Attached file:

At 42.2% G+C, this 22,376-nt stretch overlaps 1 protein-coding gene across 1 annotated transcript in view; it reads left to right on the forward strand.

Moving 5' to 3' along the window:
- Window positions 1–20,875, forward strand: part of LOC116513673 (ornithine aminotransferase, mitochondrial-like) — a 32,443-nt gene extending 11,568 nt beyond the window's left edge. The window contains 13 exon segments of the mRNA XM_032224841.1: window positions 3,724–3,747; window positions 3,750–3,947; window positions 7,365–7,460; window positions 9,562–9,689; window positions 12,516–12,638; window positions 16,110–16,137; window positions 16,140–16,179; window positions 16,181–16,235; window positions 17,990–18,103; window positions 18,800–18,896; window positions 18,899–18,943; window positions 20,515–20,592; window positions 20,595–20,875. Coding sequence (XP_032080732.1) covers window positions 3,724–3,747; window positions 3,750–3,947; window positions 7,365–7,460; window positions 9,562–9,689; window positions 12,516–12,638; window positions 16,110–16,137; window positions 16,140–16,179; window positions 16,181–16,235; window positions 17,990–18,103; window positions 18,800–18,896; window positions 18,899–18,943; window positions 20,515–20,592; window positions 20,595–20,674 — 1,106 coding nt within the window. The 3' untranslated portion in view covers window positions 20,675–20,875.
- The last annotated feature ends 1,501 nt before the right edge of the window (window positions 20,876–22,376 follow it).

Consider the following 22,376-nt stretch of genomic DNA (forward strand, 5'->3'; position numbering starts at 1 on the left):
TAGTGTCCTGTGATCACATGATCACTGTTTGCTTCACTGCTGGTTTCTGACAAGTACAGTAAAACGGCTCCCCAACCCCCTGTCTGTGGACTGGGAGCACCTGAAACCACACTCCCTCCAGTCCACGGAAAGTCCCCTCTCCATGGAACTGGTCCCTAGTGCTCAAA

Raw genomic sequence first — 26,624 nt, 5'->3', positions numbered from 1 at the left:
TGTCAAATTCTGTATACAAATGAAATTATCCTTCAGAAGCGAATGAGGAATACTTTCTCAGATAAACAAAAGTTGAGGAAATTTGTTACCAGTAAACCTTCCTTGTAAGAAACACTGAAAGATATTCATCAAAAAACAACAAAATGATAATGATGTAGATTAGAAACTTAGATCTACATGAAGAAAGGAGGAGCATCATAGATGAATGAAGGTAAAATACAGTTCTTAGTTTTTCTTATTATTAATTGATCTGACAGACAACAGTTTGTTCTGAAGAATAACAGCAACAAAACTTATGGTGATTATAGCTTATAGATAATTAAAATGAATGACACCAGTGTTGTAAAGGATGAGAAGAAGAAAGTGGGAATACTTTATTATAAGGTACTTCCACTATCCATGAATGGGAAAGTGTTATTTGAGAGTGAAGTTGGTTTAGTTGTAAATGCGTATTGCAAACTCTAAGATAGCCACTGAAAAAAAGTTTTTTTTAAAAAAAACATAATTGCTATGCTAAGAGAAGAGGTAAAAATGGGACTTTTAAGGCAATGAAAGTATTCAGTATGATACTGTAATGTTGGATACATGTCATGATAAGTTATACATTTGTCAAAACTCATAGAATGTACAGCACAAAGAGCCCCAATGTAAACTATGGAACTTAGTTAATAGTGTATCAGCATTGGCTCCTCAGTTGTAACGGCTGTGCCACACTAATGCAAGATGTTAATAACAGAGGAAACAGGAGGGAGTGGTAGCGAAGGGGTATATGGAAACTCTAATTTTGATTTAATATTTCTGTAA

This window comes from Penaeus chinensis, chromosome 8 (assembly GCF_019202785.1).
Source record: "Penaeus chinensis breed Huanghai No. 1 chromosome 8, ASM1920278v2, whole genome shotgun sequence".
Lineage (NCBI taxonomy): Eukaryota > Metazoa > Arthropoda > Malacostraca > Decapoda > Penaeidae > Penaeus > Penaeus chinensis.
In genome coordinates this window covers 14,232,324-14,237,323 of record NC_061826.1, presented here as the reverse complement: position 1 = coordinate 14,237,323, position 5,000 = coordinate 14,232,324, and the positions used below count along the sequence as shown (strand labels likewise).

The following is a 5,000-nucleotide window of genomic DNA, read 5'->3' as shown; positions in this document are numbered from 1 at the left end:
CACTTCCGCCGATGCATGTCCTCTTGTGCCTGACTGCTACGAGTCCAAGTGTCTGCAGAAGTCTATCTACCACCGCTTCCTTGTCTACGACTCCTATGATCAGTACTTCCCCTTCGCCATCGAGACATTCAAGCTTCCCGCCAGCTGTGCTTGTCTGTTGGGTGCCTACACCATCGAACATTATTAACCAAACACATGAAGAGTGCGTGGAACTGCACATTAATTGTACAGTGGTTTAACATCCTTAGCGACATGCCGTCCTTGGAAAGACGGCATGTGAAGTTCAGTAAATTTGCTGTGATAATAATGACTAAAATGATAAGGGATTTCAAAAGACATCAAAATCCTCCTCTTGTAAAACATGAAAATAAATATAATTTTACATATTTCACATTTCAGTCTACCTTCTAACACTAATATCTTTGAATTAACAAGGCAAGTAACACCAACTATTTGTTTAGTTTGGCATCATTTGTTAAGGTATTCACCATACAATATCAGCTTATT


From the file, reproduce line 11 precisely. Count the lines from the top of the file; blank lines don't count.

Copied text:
Lineage (NCBI taxonomy): Eukaryota > Metazoa > Arthropoda > Malacostraca > Decapoda > Penaeidae > Penaeus > Penaeus chinensis.